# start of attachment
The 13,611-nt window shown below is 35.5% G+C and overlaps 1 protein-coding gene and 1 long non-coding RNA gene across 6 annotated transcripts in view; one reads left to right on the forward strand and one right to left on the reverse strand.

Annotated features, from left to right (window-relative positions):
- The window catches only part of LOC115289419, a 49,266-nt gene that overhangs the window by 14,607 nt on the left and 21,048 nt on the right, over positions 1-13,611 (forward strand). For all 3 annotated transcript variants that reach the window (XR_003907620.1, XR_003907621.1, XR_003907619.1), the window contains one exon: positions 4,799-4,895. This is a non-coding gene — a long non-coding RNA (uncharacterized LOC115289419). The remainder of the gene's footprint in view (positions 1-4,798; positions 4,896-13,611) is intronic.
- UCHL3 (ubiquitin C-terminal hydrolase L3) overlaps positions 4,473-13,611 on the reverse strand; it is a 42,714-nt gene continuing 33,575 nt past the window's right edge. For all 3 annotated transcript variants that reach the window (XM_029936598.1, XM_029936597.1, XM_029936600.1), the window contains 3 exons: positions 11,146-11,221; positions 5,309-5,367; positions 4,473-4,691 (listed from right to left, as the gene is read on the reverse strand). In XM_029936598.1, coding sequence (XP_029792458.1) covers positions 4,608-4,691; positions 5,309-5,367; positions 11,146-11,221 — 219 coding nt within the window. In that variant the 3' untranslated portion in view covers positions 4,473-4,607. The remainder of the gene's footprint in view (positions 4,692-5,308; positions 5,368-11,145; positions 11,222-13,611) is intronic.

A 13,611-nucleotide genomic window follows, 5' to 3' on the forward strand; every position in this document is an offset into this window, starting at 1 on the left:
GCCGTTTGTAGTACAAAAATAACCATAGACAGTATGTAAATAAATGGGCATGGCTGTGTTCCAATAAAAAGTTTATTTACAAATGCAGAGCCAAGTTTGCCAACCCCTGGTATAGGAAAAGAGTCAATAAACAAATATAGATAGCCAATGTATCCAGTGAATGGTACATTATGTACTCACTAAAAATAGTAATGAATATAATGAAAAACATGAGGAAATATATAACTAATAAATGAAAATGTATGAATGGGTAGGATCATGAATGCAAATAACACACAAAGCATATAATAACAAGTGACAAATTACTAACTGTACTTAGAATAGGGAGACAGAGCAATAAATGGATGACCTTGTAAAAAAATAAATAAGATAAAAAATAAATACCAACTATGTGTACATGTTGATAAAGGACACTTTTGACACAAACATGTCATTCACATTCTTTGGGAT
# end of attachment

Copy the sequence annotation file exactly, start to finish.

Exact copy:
The 13,611-nt window shown below is 35.5% G+C and overlaps 1 protein-coding gene and 1 long non-coding RNA gene across 6 annotated transcripts in view; one reads left to right on the forward strand and one right to left on the reverse strand.

Annotated features, from left to right (window-relative positions):
- The window catches only part of LOC115289419, a 49,266-nt gene that overhangs the window by 14,607 nt on the left and 21,048 nt on the right, over positions 1-13,611 (forward strand). For all 3 annotated transcript variants that reach the window (XR_003907620.1, XR_003907621.1, XR_003907619.1), the window contains one exon: positions 4,799-4,895. This is a non-coding gene — a long non-coding RNA (uncharacterized LOC115289419). The remainder of the gene's footprint in view (positions 1-4,798; positions 4,896-13,611) is intronic.
- UCHL3 (ubiquitin C-terminal hydrolase L3) overlaps positions 4,473-13,611 on the reverse strand; it is a 42,714-nt gene continuing 33,575 nt past the window's right edge. For all 3 annotated transcript variants that reach the window (XM_029936598.1, XM_029936597.1, XM_029936600.1), the window contains 3 exons: positions 11,146-11,221; positions 5,309-5,367; positions 4,473-4,691 (listed from right to left, as the gene is read on the reverse strand). In XM_029936598.1, coding sequence (XP_029792458.1) covers positions 4,608-4,691; positions 5,309-5,367; positions 11,146-11,221 — 219 coding nt within the window. In that variant the 3' untranslated portion in view covers positions 4,473-4,607. The remainder of the gene's footprint in view (positions 4,692-5,308; positions 5,368-11,145; positions 11,222-13,611) is intronic.

A 13,611-nucleotide genomic window follows, 5' to 3' on the forward strand; every position in this document is an offset into this window, starting at 1 on the left:
GCCGTTTGTAGTACAAAAATAACCATAGACAGTATGTAAATAAATGGGCATGGCTGTGTTCCAATAAAAAGTTTATTTACAAATGCAGAGCCAAGTTTGCCAACCCCTGGTATAGGAAAAGAGTCAATAAACAAATATAGATAGCCAATGTATCCAGTGAATGGTACATTATGTACTCACTAAAAATAGTAATGAATATAATGAAAAACATGAGGAAATATATAACTAATAAATGAAAATGTATGAATGGGTAGGATCATGAATGCAAATAACACACAAAGCATATAATAACAAGTGACAAATTACTAACTGTACTTAGAATAGGGAGACAGAGCAATAAATGGATGACCTTGTAAAAAAATAAATAAGATAAAAAATAAATACCAACTATGTGTACATGTTGATAAAGGACACTTTTGACACAAACATGTCATTCACATTCTTTGGGAT